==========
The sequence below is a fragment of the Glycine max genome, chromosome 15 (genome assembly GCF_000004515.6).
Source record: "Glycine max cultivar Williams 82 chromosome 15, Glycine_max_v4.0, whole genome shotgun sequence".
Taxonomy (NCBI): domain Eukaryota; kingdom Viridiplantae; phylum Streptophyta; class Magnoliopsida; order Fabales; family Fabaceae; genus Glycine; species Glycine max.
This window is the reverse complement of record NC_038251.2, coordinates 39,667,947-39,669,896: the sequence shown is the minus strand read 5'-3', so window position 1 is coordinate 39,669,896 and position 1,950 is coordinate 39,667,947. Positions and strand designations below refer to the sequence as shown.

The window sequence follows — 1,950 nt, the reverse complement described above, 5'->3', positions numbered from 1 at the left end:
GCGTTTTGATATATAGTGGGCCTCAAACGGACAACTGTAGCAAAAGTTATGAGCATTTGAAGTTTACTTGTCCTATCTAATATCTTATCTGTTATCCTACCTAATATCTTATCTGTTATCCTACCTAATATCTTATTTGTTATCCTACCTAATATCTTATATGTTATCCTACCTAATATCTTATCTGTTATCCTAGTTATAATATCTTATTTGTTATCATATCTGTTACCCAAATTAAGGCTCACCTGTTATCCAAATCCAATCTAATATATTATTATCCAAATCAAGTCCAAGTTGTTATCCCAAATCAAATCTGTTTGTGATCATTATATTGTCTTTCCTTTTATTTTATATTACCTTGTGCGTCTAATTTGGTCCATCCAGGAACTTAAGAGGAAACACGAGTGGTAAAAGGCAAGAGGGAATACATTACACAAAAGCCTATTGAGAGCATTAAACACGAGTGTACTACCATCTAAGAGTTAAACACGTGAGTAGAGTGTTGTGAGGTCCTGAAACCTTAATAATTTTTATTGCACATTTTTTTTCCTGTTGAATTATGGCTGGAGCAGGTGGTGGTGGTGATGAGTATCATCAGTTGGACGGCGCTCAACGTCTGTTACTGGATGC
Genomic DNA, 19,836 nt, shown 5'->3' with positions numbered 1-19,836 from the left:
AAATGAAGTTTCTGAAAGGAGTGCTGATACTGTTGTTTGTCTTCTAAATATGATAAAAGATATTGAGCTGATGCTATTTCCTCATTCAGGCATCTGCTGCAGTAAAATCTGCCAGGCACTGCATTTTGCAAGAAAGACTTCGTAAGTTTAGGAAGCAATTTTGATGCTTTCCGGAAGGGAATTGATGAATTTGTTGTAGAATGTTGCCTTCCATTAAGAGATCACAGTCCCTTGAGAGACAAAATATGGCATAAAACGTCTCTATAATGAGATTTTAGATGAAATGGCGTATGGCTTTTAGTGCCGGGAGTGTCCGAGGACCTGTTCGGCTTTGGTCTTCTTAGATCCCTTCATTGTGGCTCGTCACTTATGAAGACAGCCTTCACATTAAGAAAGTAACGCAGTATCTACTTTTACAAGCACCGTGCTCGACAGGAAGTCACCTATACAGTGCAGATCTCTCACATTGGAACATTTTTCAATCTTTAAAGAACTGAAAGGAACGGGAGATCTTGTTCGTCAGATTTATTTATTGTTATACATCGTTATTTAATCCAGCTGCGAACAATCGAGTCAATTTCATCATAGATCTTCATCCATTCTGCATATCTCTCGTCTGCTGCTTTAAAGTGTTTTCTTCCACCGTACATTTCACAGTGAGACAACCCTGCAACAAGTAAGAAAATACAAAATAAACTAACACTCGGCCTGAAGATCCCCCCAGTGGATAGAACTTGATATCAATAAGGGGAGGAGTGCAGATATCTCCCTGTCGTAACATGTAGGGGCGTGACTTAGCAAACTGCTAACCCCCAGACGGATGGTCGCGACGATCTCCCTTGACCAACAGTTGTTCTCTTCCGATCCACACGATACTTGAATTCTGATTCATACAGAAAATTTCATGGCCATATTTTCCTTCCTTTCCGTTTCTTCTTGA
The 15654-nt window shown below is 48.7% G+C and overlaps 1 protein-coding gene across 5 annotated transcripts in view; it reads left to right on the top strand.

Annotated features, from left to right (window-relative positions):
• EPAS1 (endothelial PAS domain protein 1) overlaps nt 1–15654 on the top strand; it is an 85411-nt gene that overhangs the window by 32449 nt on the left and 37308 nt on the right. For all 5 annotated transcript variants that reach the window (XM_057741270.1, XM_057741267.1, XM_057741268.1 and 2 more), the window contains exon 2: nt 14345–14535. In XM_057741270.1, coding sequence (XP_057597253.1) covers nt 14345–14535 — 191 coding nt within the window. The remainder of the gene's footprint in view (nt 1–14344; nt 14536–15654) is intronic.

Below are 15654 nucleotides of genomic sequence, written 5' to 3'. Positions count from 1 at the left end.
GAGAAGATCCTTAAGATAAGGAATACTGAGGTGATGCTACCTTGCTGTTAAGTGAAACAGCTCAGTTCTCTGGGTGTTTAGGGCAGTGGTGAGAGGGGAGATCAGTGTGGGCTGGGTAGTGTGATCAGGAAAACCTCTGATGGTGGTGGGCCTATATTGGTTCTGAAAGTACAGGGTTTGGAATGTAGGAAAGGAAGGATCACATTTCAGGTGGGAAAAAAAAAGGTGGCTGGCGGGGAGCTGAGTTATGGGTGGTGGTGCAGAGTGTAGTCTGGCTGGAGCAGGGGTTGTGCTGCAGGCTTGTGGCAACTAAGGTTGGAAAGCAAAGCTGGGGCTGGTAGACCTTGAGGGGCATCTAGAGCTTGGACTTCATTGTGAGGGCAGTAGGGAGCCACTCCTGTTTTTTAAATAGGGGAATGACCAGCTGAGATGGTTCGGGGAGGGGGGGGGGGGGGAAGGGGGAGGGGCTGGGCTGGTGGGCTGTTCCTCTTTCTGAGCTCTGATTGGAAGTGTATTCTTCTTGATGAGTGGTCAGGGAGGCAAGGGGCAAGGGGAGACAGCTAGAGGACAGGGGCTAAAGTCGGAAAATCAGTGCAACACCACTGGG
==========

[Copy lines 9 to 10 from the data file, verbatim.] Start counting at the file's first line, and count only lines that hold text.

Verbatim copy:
The 15654-nt window shown below is 48.7% G+C and overlaps 1 protein-coding gene across 5 annotated transcripts in view; it reads left to right on the top strand.

Annotated features, from left to right (window-relative positions):